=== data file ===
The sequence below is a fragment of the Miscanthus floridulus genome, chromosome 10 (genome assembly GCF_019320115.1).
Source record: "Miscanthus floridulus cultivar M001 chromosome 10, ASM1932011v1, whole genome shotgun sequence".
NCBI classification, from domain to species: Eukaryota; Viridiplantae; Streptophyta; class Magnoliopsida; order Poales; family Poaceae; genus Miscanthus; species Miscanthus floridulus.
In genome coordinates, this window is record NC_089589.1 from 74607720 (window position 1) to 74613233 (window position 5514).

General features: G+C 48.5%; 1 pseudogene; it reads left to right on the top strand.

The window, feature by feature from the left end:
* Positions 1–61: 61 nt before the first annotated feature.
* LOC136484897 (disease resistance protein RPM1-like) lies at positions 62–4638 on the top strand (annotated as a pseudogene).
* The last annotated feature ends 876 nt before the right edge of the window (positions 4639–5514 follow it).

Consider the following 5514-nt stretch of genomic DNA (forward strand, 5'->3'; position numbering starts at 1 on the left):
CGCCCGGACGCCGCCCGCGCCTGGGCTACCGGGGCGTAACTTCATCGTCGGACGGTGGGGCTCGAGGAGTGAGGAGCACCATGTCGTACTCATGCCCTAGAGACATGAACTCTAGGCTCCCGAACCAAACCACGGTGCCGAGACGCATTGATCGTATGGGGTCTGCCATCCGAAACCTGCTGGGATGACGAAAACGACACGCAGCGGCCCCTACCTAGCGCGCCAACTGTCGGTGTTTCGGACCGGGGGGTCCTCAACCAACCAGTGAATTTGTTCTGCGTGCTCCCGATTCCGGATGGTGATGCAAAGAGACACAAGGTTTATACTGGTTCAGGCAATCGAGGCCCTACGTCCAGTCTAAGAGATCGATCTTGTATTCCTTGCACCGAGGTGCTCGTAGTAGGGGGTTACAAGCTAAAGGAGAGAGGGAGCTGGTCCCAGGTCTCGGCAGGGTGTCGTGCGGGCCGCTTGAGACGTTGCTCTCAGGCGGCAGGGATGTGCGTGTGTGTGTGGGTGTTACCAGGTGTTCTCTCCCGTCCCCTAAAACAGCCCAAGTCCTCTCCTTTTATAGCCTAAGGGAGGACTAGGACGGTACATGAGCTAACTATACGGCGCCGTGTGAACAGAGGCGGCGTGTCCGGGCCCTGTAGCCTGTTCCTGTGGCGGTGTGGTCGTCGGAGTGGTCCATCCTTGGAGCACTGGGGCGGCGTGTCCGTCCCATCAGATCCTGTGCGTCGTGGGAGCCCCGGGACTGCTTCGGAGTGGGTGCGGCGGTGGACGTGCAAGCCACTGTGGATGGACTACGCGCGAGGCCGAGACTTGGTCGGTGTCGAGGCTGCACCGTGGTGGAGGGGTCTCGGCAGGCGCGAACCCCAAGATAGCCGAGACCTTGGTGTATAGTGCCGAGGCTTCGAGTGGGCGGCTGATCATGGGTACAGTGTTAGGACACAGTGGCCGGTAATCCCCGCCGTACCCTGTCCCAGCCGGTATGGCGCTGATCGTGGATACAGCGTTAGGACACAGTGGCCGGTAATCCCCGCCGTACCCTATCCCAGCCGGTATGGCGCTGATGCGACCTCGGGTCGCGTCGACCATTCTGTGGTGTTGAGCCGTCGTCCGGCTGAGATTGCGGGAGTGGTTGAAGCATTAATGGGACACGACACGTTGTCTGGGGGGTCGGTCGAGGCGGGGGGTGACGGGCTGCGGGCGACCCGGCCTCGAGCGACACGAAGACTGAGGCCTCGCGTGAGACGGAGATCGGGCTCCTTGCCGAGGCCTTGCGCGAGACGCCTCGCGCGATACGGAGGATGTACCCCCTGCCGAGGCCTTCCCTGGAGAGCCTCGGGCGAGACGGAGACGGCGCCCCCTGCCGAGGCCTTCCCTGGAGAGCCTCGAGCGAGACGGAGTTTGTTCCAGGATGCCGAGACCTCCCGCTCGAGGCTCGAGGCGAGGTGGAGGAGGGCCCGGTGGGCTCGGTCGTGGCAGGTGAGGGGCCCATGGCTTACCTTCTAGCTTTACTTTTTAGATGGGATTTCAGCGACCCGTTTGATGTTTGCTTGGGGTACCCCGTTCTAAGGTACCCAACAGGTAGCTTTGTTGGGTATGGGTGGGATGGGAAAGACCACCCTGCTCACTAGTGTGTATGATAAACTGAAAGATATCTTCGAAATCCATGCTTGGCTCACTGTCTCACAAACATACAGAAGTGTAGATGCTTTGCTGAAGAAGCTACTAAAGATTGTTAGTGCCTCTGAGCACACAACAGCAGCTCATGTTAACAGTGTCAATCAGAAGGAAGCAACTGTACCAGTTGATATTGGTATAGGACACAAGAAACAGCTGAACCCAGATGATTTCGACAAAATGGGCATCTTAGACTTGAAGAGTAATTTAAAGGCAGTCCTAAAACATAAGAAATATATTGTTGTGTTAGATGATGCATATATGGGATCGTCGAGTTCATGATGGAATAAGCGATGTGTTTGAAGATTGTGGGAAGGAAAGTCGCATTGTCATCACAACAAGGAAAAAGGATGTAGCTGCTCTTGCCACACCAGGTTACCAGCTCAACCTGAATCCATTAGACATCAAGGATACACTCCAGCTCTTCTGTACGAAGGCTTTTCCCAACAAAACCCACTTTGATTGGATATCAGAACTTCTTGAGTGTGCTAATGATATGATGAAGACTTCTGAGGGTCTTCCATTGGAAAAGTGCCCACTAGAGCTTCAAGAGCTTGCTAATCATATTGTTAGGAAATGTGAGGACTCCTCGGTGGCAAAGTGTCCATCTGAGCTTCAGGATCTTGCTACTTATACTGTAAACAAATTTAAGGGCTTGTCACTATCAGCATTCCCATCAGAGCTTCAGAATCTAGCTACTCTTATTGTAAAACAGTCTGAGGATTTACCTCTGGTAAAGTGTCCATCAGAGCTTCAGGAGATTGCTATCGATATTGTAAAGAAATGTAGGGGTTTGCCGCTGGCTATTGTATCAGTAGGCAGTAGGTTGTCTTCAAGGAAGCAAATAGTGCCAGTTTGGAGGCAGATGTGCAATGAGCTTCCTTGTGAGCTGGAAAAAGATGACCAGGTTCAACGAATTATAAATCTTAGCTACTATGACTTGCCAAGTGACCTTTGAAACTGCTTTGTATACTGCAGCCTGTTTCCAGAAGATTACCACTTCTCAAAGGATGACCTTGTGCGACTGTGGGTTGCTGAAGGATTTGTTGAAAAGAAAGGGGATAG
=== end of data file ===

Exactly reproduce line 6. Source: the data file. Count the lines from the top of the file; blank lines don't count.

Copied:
The window, feature by feature from the left end: